The rooting reflex, or 'search reflex' is nature's way of ensuring a newborn baby locates his or her source of nutrition, either the breast or bottle.
The reflex can be triggered by stroking the newborn's cheek, or running a nipple, finger or teat along the side of the baby's mouth. This will cause the baby's head to turn towards either the breast or the bottle in preparation to feed.
The baby will also making sucking - or rooting - motions with its mouth, which it will use to latch on to the source of milk.
It is mistakenly considered to be a sign of hunger when in fact it is the baby's desire to locate a food source rather than satisfy the physical need to be fed.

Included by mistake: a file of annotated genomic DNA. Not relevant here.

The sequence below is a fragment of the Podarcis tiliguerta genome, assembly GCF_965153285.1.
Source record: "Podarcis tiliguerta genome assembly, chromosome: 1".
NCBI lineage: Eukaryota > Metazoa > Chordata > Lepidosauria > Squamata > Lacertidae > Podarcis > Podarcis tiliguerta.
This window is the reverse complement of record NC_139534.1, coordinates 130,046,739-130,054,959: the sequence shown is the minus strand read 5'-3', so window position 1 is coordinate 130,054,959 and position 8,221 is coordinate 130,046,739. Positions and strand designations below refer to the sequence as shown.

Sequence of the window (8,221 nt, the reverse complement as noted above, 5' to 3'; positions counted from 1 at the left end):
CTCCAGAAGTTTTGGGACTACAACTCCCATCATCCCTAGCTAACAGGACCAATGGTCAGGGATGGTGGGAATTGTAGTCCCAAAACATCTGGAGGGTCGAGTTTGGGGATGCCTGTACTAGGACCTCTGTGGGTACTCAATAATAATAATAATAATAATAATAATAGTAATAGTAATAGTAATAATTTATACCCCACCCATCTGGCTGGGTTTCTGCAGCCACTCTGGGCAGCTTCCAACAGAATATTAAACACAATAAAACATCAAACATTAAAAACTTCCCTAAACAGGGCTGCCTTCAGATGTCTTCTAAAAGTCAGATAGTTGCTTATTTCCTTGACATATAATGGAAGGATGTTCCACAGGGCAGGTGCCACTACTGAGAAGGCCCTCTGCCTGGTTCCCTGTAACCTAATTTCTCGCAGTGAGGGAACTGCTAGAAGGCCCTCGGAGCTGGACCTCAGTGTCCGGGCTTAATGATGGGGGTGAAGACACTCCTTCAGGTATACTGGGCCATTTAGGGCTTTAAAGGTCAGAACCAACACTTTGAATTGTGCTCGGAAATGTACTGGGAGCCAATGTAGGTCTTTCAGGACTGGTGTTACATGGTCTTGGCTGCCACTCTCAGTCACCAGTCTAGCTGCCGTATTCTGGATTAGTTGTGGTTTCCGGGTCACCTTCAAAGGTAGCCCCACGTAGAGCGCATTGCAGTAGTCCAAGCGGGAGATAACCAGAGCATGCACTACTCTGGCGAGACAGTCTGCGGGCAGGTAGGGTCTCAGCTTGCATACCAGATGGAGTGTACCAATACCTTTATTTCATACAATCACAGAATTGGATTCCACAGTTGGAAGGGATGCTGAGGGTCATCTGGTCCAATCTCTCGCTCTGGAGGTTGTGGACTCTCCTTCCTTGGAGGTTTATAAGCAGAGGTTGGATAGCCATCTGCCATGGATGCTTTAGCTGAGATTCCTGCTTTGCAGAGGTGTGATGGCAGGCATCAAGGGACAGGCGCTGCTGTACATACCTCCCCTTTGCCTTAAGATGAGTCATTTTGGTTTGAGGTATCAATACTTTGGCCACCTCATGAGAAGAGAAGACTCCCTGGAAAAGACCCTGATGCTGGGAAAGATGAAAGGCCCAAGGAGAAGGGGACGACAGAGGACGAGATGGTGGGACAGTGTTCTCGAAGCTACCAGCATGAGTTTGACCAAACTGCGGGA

The rooting reflex is unique to newborn babies. It develops while the baby is in the womb, and usually disappears by three or four months of age due to the baby's increasing ability to control the reflex. However, it is not unusual for a baby to display the reflex until around 12 months of age.
If the baby does not show signs of a rooting reflex, this could indicate a problem. As it is a survival instinct, the rooting reflex is usually a very evident and strong impulse. A lack of rooting reflex should always be raised with a doctor or health visitor.